by NOW Grenada
- Victoria Bridge to be renamed in honour of Petronella Ferguson
- Ferguson was awarded the Stanhope Gold Medal in 1947
The 1946 Grenada Handbook Directory and Almanac summarised the event on page 91. 4 October 1945: FLOOD. Heavy rains led to the loss of 15 lives. 13 houses were washed away. Estimated damage £20,000 (£816,000 in 2018 currency, approximately EC$3,067,788.)
By contrast, Acts of Gallantry, Volume 2 compiled by WH Fevyer, provides more detail. Noted for “Being a detailed account of deeds of bravery in saving life, 1871-1950 for which the Royal Humane Society awarded the Silver medal and the Stanhope Gold Medal,” one such account is of Grenadian Petronella Ferguson aka Ms Pet, of Victoria St Mark. The entry reads:
Ferguson, Petronella, Mrs Housewife, Windward Islands
Stanhope Gold Medal 1947
At Victoria, Grenada, Windward Islands, West Indies
About midnight on the 4th October 1945, there was a loudburst in the St Mark’s District and many people were trapped in their homes by the flood water from the nearby river, which rose so rapidly that 12 houses in all were swept away and 14 lives lost in consequence.
Mrs Ferguson, who was in an advanced state of pregnancy, was in her house with her husband and son when it broke loose and was swept seaward by the flood waters, both the husband and son being drowned. While in the drifting house, she heard cries for help from a young girl, aged 13 years, unable to swim and clinging to a floating log.
Mrs Ferguson went to her aid and still swimming, started to push the log with the girl on it shoreward, as she thought. Later a flash of lightning revealed that they were heading seaward and were being carried out to the open sea by the flood waters. After about two hours swimming in the right direction, she brought the exhausted girl to the shore.
Mrs Ferguson herself then being in a state of collapse. In view of her condition at the time, her bravery was considered locally as deserving of the highest commendation.
The rescue was effected about 250 yards out in 30 fathoms (180 feet) of flood water.”
Ferguson, a resident of Victoria, St Mark was awarded the 1947 Stanhope Gold Medal from the Royal Humane Society for her bravery and courage in 1945. The society awards medals, testimonials and certificates for acts of bravery in the saving of human life and for effecting successful resuscitations.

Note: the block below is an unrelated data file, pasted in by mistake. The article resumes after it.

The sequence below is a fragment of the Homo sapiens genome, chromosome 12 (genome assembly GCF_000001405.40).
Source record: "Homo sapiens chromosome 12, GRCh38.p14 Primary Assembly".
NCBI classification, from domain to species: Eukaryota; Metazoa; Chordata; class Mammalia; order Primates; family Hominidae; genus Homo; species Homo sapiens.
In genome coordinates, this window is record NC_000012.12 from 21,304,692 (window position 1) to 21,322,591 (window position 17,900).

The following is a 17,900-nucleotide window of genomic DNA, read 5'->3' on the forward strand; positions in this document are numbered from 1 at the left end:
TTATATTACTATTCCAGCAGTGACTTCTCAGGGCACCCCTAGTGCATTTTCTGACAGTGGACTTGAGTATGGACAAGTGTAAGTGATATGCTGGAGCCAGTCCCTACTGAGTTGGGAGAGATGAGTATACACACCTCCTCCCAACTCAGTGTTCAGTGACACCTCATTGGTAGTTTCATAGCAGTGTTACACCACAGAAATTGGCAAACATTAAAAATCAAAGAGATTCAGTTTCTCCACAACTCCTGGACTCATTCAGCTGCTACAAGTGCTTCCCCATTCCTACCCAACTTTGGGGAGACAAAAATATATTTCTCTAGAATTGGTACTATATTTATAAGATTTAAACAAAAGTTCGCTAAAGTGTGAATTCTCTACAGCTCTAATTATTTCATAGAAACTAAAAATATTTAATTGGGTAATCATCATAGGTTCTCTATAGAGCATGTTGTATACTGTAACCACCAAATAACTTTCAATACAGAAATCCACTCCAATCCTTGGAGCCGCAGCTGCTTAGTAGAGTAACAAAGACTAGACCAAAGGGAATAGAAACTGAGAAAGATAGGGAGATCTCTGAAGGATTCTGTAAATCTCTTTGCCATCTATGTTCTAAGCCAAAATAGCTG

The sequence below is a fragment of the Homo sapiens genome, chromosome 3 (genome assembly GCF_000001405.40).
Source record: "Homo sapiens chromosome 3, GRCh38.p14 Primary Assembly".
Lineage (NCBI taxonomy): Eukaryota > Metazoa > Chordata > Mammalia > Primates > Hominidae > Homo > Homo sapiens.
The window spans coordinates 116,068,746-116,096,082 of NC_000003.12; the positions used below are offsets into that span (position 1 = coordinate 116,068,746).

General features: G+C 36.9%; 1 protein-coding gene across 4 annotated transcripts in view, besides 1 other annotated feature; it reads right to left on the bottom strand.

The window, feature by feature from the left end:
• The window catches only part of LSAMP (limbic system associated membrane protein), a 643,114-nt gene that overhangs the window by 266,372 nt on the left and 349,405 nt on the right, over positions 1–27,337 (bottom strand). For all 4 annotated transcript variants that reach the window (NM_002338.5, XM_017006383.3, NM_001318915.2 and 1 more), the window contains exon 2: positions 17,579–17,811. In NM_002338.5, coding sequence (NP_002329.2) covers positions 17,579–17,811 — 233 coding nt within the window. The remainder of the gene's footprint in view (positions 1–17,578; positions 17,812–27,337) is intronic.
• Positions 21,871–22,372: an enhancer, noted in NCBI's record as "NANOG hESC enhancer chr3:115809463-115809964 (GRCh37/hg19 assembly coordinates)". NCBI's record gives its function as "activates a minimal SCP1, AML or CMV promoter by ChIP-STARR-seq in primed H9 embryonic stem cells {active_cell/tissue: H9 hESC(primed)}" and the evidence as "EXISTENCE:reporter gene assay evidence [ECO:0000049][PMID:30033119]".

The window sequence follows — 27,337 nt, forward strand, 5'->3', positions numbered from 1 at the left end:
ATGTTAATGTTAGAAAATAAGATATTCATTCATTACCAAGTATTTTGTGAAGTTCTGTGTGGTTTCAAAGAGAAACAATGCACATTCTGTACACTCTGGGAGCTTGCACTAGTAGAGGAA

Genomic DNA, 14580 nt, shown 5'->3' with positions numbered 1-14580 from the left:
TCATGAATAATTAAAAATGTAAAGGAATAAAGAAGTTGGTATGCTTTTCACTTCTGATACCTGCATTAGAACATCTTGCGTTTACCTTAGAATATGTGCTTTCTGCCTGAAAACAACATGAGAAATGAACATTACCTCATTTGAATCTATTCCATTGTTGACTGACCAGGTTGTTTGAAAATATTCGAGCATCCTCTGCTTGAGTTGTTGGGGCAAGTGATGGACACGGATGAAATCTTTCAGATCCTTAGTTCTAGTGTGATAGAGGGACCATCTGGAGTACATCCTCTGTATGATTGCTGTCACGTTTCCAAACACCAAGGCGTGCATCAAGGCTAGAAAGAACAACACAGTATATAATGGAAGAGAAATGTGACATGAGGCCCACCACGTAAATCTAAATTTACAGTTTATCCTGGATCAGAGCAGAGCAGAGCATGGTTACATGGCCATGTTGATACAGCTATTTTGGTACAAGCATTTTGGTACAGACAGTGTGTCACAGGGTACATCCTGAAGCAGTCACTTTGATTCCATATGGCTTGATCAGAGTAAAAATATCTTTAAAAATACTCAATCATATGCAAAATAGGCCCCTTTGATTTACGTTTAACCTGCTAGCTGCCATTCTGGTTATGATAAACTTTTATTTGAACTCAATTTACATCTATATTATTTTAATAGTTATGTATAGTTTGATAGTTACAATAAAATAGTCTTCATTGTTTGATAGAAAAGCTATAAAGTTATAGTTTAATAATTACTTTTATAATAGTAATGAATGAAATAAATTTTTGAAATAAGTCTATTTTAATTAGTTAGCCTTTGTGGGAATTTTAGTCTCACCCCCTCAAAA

Ferguson was the second woman to be awarded the society’s most prestigious award and had the privilege of meeting Queen Elizabeth The Queen Mother and Prince Phillip.
Her great-grandson Carl Curwen wrote that Ferguson was 8 months pregnant at the time of the event. “After recovering from the flood, Petronella opened a bakery to make ends meet, and people liked her bread a lot. She was described as a woman with a lot of wisdom and was admired by many in her community. She wanted her business to prosper, and as such, she worked hard for herself and her family. To the people that knew her, she was a good woman; some might say she was a great woman. I would agree. I think Petronella is a perfect example of a woman of vision and courage. I would be proud of her even if she was not my great grand ma.”
In celebration of Petronella Ferguson aka Ms Pet, recipient of the Stanhope Gold Medal 1947, the Victoria Bridge will be renamed in her honour on Sunday, 22 April 2018.
I just met Sarah Ferguson, one of the daughters of the brave lady, whilst out walking my dog in the UK and she told me about her mother and this event. Came home and looked it up as she suggested. Great story of bravery and a fantastic nugget of history
As an a eleven year old I moved with my parents and siblings to Victoria, St. Marks in 1952. My childhood there was memorable. I read this story for the first time in a composition book handed to me by the headmaster of the Anglican school , Mr. Hood. I found out more from my fellow students Celestine, Cicely, Sylvia, Harold, Sydney and others. I met Petronella Fergurson at the SDA church. She heard me recite the mission story and the next week brought me a beautiful shiny wooden pencil box which I kept for years Somewhere during moving almost one hundred times I lost that box. I was talking to a friend about my pleasant years in Victoria and decided to look up Stanhope Gold Medal and Ferguson on Google. After five attempts imagine my delight at finding this story just as I remembered it and a photograph with two people I actually met. But I have no one to share it with because most my of contemporaries are gone.